The World Factbook (1990)/China

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The World Factbook (1990)
United States Central Intelligence Agency

pages 62–64

(also see separate Taiwan entry)

World Factbook (1990) China.jpg

 See regional map VIII


Total area: 9,596,960 km²; land area: 9,326,410 km²

Comparative area: slightly larger than the US

Land boundaries: 23,213.34 km total; Afghanistan 76 km, Bhutan 470 km, Burma 2,185 km, Hong Kong 30 km, India 3,380 km, North Korea 1,416 km, Laos 423 km, Macau 0.34 km, Mongolia 4,673 km, Nepal 1,236 km, Pakistan 523 km, USSR 7,520 km, Vietnam 1,281 km

Coastline: 14,500 km

Maritime claims:

Territorial sea: 12 nm

Disputes: boundary with India; bilateral negotiations are under way to resolve four disputed sections of the boundary with the USSR (Pamir, Argun, Amur, and Khabarovsk areas); a short section of the boundary with North Korea is indefinite; Hong Kong is scheduled to become a Special Administrative Region in 1997; Portuguese territory of Macau is scheduled to become a Special Administrative Region in 1999; sporadic border clashes with Vietnam; involved in a complex dispute over the Spratly Islands with Malaysia, Philippines, Taiwan, and Vietnam; maritime boundary dispute with Vietnam in the Gulf of Tonkin; Paracel Islands occupied by China, but claimed by Vietnam and Taiwan; claims Japanese-administered Senkaku-shotō (Senkaku Islands)

Climate: extremely diverse; tropical in south to subarctic in north

Terrain: mostly mountains, high plateaus, deserts in west; plains, deltas, and hills in east

Natural resources: coal, iron ore, crude oil, mercury, tin, tungsten, antimony, manganese, molybdenum, vanadium, magnetite, aluminum, lead, zinc, uranium, world's largest hydropower potential

Land use: 10% arable land; NEGL% permanent crops; 31% meadows and pastures; 14% forest and woodland; 45% other; includes 5% irrigated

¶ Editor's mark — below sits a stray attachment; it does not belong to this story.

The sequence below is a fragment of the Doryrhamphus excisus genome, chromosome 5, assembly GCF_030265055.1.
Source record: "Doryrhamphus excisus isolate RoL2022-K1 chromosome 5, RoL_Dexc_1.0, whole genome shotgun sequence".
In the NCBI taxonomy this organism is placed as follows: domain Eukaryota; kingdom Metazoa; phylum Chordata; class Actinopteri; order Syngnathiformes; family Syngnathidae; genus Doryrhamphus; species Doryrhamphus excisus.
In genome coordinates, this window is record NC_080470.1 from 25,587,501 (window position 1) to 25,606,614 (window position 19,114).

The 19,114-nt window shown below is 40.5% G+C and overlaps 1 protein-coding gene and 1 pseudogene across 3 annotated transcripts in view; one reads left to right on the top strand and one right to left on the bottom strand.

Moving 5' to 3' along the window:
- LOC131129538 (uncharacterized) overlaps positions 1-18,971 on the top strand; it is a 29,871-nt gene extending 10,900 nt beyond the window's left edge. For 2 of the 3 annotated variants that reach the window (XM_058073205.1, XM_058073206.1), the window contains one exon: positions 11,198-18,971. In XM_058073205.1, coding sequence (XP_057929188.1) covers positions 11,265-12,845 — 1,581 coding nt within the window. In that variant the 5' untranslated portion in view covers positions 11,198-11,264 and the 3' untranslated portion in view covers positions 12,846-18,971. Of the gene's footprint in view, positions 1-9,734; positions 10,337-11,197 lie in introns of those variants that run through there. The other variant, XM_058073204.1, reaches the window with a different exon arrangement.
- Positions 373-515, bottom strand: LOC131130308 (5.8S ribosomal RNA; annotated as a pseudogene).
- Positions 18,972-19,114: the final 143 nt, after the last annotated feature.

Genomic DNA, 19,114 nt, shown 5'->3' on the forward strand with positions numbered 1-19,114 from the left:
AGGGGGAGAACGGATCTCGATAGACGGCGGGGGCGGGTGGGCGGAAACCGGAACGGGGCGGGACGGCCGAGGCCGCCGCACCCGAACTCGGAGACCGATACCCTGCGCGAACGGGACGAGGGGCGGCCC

Environment: frequent typhoons (about five times per year along southern and eastern coasts), damaging floods, tsunamis, earthquakes; deforestation; soil erosion; industrial pollution; water pollution; desertification

Note: world's third-largest country (after USSR and Canada)


Population: 1,118,162,727 (July 1990), growth rate 1.4% (1990)

Birth rate: 22 births/1,000 population (1990)

Death rate: 7 deaths/1,000 population (1990)

Net migration rate: 0 migrants/1,000 population (1990)

Infant mortality rate: 34 deaths/1,000 live births (1990)

Life expectancy at birth: 67 years male, 69 years female (1990)

Total fertility rate: 2.3 children born/woman (1990)

Nationality: noun—Chinese (sing., pl.); adjective—Chinese

Ethnic divisions: 93.3% Han Chinese; 6.7% Zhuang, Uygur, Hui, Yi, Tibetan, Miao, Manchu, Mongol, Buyi, Korean, and other nationalities

Religion: officially atheist, but traditionally pragmatic and eclectic; most important elements of religion are Confucianism, Taoism, and Buddhism; about 2-3% Muslim, 1% Christian

Language: Standard Chinese (Putonghua) or Mandarin (based on the Beijing dialect); also Yue (Cantonese), Wu (Shanghainese), Minbei (Fuzhou), Minnan (Hokkien-Taiwanese), Xiang, Gan, Hakka dialects, and minority languages (see ethnic divisions)

Literacy: over 75%

Labor force: 513,000,000; 61.1% agriculture and forestry, 25.2% industry and commerce, 4.6% construction and mining, 4.5% social services, 4.6% other (1986 est.)

Organized labor: All-China Federation of Trade Unions (ACFTU) follows the leadership of the Chinese Communist Party; membership over 80 million or about 65% of the urban work force (1985)


Long-form name: People's Republic of China; abbreviated PRC

Type: Communist Party-led state

Capital: Beijing

Administrative divisions: 23 provinces (sheng, singular and plural), 5 autonomous regions* (zizhiqu, singular and plural), and 3 municipalities** (shi, singular and plural); Anhui, Beijing**, Fujian, Gansu, Guangdong, Guangxi*, Guizhou, Hainan, Hebei, Heilongjiang, Henan, Hubei, Hunan, Jiangsu, Jiangxi, Jilin, Liaoning, Nei Mongol*, Ningxia*, Qinghai, Shaanxi, Shandong, Shanghai**, Shanxi, Sichuan, Tianjin**, Xinjiang*, Xizang*, Yunnan, Zhejiang; note—China considers Taiwan its 23rd province